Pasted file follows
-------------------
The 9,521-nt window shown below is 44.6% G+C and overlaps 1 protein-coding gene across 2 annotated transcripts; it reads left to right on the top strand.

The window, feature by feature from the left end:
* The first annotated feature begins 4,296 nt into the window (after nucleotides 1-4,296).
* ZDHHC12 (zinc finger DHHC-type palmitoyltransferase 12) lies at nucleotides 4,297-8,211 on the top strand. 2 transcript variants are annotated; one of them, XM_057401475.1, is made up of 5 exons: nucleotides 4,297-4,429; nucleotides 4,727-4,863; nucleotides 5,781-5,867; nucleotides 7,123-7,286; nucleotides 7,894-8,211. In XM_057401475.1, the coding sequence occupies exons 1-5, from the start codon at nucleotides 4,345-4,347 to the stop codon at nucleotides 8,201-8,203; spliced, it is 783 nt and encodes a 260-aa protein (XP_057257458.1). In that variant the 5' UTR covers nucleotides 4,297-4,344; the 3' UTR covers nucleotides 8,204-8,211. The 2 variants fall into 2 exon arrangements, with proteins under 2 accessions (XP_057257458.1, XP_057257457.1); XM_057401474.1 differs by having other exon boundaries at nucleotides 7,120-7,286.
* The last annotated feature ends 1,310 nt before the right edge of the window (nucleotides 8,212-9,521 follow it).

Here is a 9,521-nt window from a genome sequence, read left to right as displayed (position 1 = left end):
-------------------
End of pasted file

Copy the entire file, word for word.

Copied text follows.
The 9,521-nt window shown below is 44.6% G+C and overlaps 1 protein-coding gene across 2 annotated transcripts; it reads left to right on the top strand.

The window, feature by feature from the left end:
* The first annotated feature begins 4,296 nt into the window (after nucleotides 1-4,296).
* ZDHHC12 (zinc finger DHHC-type palmitoyltransferase 12) lies at nucleotides 4,297-8,211 on the top strand. 2 transcript variants are annotated; one of them, XM_057401475.1, is made up of 5 exons: nucleotides 4,297-4,429; nucleotides 4,727-4,863; nucleotides 5,781-5,867; nucleotides 7,123-7,286; nucleotides 7,894-8,211. In XM_057401475.1, the coding sequence occupies exons 1-5, from the start codon at nucleotides 4,345-4,347 to the stop codon at nucleotides 8,201-8,203; spliced, it is 783 nt and encodes a 260-aa protein (XP_057257458.1). In that variant the 5' UTR covers nucleotides 4,297-4,344; the 3' UTR covers nucleotides 8,204-8,211. The 2 variants fall into 2 exon arrangements, with proteins under 2 accessions (XP_057257458.1, XP_057257457.1); XM_057401474.1 differs by having other exon boundaries at nucleotides 7,120-7,286.
* The last annotated feature ends 1,310 nt before the right edge of the window (nucleotides 8,212-9,521 follow it).

Here is a 9,521-nt window from a genome sequence, read left to right as displayed (position 1 = left end):